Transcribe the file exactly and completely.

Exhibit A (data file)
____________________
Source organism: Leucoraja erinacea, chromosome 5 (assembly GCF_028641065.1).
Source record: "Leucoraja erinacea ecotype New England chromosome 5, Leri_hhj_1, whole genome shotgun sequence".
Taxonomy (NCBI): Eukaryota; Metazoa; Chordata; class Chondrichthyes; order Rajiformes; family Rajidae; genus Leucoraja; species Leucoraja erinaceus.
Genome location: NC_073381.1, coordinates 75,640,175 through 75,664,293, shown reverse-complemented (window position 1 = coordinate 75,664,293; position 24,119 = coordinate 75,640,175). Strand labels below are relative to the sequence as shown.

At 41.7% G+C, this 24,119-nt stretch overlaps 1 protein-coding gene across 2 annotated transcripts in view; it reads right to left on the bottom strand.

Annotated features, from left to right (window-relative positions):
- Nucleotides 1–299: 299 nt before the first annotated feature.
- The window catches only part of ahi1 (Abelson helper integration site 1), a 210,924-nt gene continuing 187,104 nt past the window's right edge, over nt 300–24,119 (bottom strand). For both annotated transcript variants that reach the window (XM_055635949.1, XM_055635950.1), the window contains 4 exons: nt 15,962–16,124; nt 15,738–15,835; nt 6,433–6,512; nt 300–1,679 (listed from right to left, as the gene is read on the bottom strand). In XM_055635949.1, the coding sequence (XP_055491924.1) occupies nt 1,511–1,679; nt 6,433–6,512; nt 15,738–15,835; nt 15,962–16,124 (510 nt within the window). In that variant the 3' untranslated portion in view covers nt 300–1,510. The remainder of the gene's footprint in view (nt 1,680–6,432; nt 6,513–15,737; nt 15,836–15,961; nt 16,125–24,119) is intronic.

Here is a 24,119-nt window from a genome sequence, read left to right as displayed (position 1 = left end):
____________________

Source organism: Leucoraja erinacea, chromosome 5 (assembly GCF_028641065.1).
Source record: "Leucoraja erinacea ecotype New England chromosome 5, Leri_hhj_1, whole genome shotgun sequence".
Taxonomy (NCBI): Eukaryota; Metazoa; Chordata; class Chondrichthyes; order Rajiformes; family Rajidae; genus Leucoraja; species Leucoraja erinaceus.
Genome location: NC_073381.1, coordinates 75,640,175 through 75,664,293, shown reverse-complemented (window position 1 = coordinate 75,664,293; position 24,119 = coordinate 75,640,175). Strand labels below are relative to the sequence as shown.

At 41.7% G+C, this 24,119-nt stretch overlaps 1 protein-coding gene across 2 annotated transcripts in view; it reads right to left on the bottom strand.

Annotated features, from left to right (window-relative positions):
- Nucleotides 1–299: 299 nt before the first annotated feature.
- The window catches only part of ahi1 (Abelson helper integration site 1), a 210,924-nt gene continuing 187,104 nt past the window's right edge, over nt 300–24,119 (bottom strand). For both annotated transcript variants that reach the window (XM_055635949.1, XM_055635950.1), the window contains 4 exons: nt 15,962–16,124; nt 15,738–15,835; nt 6,433–6,512; nt 300–1,679 (listed from right to left, as the gene is read on the bottom strand). In XM_055635949.1, the coding sequence (XP_055491924.1) occupies nt 1,511–1,679; nt 6,433–6,512; nt 15,738–15,835; nt 15,962–16,124 (510 nt within the window). In that variant the 3' untranslated portion in view covers nt 300–1,510. The remainder of the gene's footprint in view (nt 1,680–6,432; nt 6,513–15,737; nt 15,836–15,961; nt 16,125–24,119) is intronic.

Here is a 24,119-nt window from a genome sequence, read left to right as displayed (position 1 = left end):